The mountain was first dimbed in 1953 by a very prestigious team in preparation for the ascent of Everest. They were Charles Evans, Alf Gregory, Charles Wylie and Tenzing Norgay, with seven Sherpas who were trying out the new fangled oxygen sets; as practice, of course, for loftier things. Fortunately this didn't set a precedent and most people seem able to climb it without bottled air, although a Sherpa.
Seen from the moraines between Pheriche and Dingboche the mountain doesn't look too impressive, dwarfed as it is by one of the largest mountain faces in the world; the South Face of Lhotse. However, on close inspection it reveals itself to be an interesting and attractive summit with a highly glaciated West Face rising from the Lhotse Glacier. The mountain itself is really an extension of the South Ridge of Lhotse Shar and is separated from it by a small col. Above this gap, rising to the south, is a classically beautiful ridge leading to the summit of lmja Tse. The continuation of this ridge, descending south-west, provides part of the normal route of ascent and leads in turn to the South Summit, seen capping the rocky west facet of the mountain when viewed from near Chhukhung.
As well as providing an enjoyable climb the peak also provides some of the most striking scenery in the Khumbu. If the peak can be likened to an island in a glacial sea, then the mainland forms a semicircle of cliffs that rise in the north to the rugged summits of Nuptse (7.879m) Lhotse (8.501m), Lhotse Middle Peak (8.410m), as yet still unclimbed and Lhotse Shar (8.383m). To the east, rising above the frozen waves of the Lhotse Shar Glacier, is Cho Polu (6.734m). beyond which can be seen the red granite mass of Makalu (8,475m).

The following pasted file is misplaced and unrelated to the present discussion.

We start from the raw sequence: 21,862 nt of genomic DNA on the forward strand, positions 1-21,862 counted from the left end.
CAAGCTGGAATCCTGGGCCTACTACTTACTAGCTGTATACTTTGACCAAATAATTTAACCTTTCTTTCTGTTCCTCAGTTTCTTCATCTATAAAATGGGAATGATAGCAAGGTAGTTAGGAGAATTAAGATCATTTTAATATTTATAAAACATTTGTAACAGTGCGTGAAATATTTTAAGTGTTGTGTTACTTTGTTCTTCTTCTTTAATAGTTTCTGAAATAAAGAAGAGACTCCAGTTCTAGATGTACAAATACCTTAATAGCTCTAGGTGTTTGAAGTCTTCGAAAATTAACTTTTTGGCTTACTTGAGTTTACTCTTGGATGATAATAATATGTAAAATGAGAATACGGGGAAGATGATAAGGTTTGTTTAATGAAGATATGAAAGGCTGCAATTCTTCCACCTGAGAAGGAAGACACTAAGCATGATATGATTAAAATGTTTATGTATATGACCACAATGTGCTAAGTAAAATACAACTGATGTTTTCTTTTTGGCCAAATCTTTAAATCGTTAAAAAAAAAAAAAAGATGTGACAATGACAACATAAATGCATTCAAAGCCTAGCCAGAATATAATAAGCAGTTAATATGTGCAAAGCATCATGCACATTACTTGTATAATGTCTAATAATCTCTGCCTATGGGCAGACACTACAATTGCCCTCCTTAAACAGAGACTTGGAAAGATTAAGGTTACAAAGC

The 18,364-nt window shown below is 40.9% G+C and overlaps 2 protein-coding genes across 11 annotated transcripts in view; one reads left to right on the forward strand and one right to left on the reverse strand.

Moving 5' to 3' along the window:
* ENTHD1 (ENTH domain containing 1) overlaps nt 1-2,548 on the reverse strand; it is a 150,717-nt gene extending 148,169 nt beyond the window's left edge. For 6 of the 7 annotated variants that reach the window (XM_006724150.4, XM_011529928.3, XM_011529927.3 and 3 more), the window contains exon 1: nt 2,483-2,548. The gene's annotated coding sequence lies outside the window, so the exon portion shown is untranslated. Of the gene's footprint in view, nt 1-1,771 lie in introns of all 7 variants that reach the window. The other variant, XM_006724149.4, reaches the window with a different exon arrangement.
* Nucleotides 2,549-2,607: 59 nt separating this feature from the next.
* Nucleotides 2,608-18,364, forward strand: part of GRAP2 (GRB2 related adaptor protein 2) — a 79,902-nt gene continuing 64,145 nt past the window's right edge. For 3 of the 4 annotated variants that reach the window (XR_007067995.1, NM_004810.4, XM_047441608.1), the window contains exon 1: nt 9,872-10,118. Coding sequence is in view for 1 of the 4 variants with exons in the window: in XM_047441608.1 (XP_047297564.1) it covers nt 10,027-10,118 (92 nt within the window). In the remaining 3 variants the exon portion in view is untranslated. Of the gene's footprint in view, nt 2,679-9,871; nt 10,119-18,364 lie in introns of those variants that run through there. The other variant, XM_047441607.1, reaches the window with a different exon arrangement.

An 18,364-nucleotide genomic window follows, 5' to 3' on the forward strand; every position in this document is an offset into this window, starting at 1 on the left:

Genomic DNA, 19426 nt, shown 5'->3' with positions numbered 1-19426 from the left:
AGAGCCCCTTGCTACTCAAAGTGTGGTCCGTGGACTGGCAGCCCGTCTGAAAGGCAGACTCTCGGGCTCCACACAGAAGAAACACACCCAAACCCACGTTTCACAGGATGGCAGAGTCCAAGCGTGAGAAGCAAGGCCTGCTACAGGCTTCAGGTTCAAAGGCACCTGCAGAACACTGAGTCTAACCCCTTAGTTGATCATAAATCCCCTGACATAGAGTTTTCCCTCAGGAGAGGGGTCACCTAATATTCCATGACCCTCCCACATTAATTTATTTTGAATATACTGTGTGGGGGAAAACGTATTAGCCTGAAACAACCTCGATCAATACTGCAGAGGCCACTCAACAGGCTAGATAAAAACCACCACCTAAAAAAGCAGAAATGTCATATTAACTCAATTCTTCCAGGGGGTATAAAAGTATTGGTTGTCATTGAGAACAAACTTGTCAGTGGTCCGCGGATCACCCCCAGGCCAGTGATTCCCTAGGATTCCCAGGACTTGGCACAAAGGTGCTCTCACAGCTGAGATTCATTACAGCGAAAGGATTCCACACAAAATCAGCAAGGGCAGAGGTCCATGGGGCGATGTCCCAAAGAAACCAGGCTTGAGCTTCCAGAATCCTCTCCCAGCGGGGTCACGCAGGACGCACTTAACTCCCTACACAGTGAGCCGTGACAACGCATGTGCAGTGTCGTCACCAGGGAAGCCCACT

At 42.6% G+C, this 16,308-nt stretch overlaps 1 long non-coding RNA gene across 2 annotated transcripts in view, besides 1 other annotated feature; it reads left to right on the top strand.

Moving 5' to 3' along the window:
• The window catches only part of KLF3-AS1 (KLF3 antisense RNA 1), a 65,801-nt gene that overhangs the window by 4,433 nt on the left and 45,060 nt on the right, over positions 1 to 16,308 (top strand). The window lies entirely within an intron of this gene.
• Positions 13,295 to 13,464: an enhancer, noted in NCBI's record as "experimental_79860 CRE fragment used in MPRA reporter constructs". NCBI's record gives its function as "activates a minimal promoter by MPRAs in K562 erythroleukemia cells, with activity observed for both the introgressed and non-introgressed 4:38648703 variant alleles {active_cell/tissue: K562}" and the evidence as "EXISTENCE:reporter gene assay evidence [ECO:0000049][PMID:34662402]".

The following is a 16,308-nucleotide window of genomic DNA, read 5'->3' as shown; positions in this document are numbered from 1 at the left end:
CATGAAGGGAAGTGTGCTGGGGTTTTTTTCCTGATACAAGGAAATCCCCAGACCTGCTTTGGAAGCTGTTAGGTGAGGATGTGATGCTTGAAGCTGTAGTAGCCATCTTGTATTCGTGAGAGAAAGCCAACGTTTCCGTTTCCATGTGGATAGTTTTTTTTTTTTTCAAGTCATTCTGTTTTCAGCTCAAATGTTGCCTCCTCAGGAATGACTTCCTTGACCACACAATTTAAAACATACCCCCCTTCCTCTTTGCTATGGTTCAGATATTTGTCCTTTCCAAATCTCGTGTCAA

To the south of the Imja Glacier the icy flutings of Baruntse (7.720m) and the Amphu peaks lead the eye to the lofty pinnacle of Ama Dablam (6.856m) which is like a giant sea-stack guarding the entrance to the glacial bay in which Island Peak stands.
Day 01 Arrival pick-Up from Airport Transfer to Hotel & Brief about program.
Day 02 Fly out from Kathmandu to Lukla (2800m.) start trek to Phakding 2600m
Day 03 Trek to Namche Bazzar 3440m
Day 04 Namche Bazzar- Rest day for acclimatization. Day 05 Trek to Dole 4200m
Day 06 Trek to Nala 4400m
Day 07 Trek to Gokyo 4750m same day walk to Gokyo Ri 5350m (Gokyo Peak) 5350m
Day 08 Trek to Chola B.C 5420m
Day 09 Trek to Zongla 4843m
Day 10 Trek to Lobuche 4930m
Day 11 Trek to Chikung 4730m
Day 12 Trek to Island B.C 4970m
Day 13 High Camp 5600m
Day 14 Summit Island Peak (6160m.) & Back to high camp 6160m
Day 15 Trek to Dhingboche 4410m
Day 16 Trek to Khumjung 3790m
Day 17 Trek to Phakding 2600m
Day 18 Trek to Lukla
Day 19 Fly back to Kathmandu
Day 20 Transfer to Airport for Departure
US$ 2800 Per person, minimum number of participants 2 * .
Air fare :
US$ 385 Kathmandu - Lukla - Kathmandu.
Equipment hire costs :
US$ 1 Per item per day, Down jacket - waterproof jacket - kit bag etc.